VASSALBORO — Twice a month, volunteers sewing, cutting, ironing, and sorting can be observed at tables in an eye-catching building at 864 Main Street in Vassalboro, a small town of around 4,000 people northeast of Augusta.

“Sew for a Cause” is held every other Thursday (May 4 and 18 next month) from 10 a.m. to 3 p.m. at which time between 30 and 50 volunteers from all over central Maine gather to sew homemade items for people in need, including baby quilts for newborns; lap and full quilts, pillowcases, and throw pillows for Maine VA Healthcare System;  pajama bottoms, neck warmers, and hats for the Mid-Maine Homeless Shelter in Waterville; and additional items for Catholic Charities Maine, the Ronald McDonald House, and the Maine Children’s Home. On Saturday, May 6, the group will hold a “Moms to Be Tea Party” from 1 p.m. to 3 p.m. when all new and expecting moms can gather for refreshments and to receive a gift bag of baby goods.

“Sew for a Cause,” and the difference it is making, is inspiring.

But what warms the heart further is where these volunteers are performing their laudable service: the St. Bridget Center, housed in the restored home of the former St. Bridget Church. The last Mass at the church was celebrated in 2011.

Rachel Kilbride and her husband, James, purchased the St. Bridget Church building in 2015, a leap of faith that began with a drive to visit her parents at Webber Pond in Vassalboro.

“As I was driving down Route 32 headed to Waterville, I was mentally going over the list of things I needed to take care of when I was interrupted with the thought ‘Buy me,’” said Rachel, who retired from teaching in 2014. “I looked around and saw an open field on my right and a closed church on my left. Oddly, I had never noticed that the church and my granddaughter shared the same name, Bridget, and Kilbride means followers of St. Bridget.’”

A Winslow native, she wasn’t planning to retire in Vassalboro, but months later, at Rachel’s request, James took a closer look at the former church.

“He reported that the roof leaks, the ceiling has water damage, the finished basement is covered in mold, there is asbestos on the pipes, and the list continued,” said Rachel.

She needed a sign that they were supposed to spend all of their savings and take on the massive project. The sign, literally, came less than a mile away from the building.

“My husband said, ‘There’s your sign!’ The sign said, ‘Penguin Crossing,’ and had three large penguins. Our granddaughter Bridget wants to be a penguinologist when she grows up. My first thought is you have got to be kidding. What is this sign doing on this farm road? As Bridget would say, ‘Penguins can’t live here, Meme!’” 

Soon after, the Kilbrides sold their home in Wells and bought the St. Bridget Church building, four years after its closing, believing that this former spiritual home for generations of local Catholics could still be an important piece of town life.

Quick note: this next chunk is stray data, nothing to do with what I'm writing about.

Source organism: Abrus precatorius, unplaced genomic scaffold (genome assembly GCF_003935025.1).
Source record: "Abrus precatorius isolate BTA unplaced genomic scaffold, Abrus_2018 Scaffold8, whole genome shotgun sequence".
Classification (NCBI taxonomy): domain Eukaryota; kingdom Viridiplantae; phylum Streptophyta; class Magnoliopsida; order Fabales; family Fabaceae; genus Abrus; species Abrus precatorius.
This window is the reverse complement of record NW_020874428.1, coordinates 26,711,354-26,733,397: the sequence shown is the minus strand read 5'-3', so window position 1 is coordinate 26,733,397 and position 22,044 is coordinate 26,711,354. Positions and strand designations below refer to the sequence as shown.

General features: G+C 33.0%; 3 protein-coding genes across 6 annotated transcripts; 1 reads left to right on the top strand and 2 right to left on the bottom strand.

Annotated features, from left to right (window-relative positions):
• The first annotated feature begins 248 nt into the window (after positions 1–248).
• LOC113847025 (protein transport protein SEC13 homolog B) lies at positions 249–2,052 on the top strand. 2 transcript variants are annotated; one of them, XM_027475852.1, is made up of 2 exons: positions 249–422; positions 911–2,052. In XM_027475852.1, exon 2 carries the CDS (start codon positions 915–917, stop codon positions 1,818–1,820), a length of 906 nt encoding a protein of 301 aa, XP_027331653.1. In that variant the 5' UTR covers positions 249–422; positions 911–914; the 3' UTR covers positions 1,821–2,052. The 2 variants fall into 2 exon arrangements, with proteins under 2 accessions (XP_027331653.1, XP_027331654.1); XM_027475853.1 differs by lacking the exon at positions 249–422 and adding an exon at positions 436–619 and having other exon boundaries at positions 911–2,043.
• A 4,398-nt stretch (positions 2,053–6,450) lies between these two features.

“It was the biggest leap of faith of my life,” said Rachel.

Since 2015, they have cleaned, repainted, repaired, and even removed mold from the building and the former rectory, where they now live.

“Both the rectory, or as my father called it ‘Wrecktory,’ and church needed repairs from the basement to the roof, inside and out,” said Rachel. “Each and every day, new hurdles and challenges had to be addressed.”

And address them they did. From restoring the old to installing the new, like siding, memories of the St. Brigid Church community still waft from the cathedral ceilings to the shiny wood floors. Pieces of the church’s history are also visible inside and out as the stained-glass windows have been restored and the St. Bridget statue stands in front of the church’s original doors.

The doors opened at the St. Bridget Center in 2018 and has since been a home for charitable initiatives like “Sew for a Cause,” weekly community cribbage on Thursday nights, and wedding receptions, graduation parties, and other special events to offset maintenance costs. The center features an entrance ramp and a handicap-accessible bathroom.

The true feelings of accomplishment and gratification come not when they look around, but when former parishioners stop by to visit a place that meant so much to them.

“Some of the former priests and congregants have tears in their eyes. The look and reaction from visitors and former parishioners as they step into the sun-drenched hall say, ‘Yes, this is what you were meant to do!’” said Rachel.

Rachel knows their “leap of faith” was well worth taking.

“Throughout my life, I have heard that God has a plan for each of us. I knew I did the right thing. St. Bridget’s was a vibrant part of this community, and it is again.”

For more information about the St. Bridget Center, call 207-616-3148, send an email to, or visit the center’s Facebook page (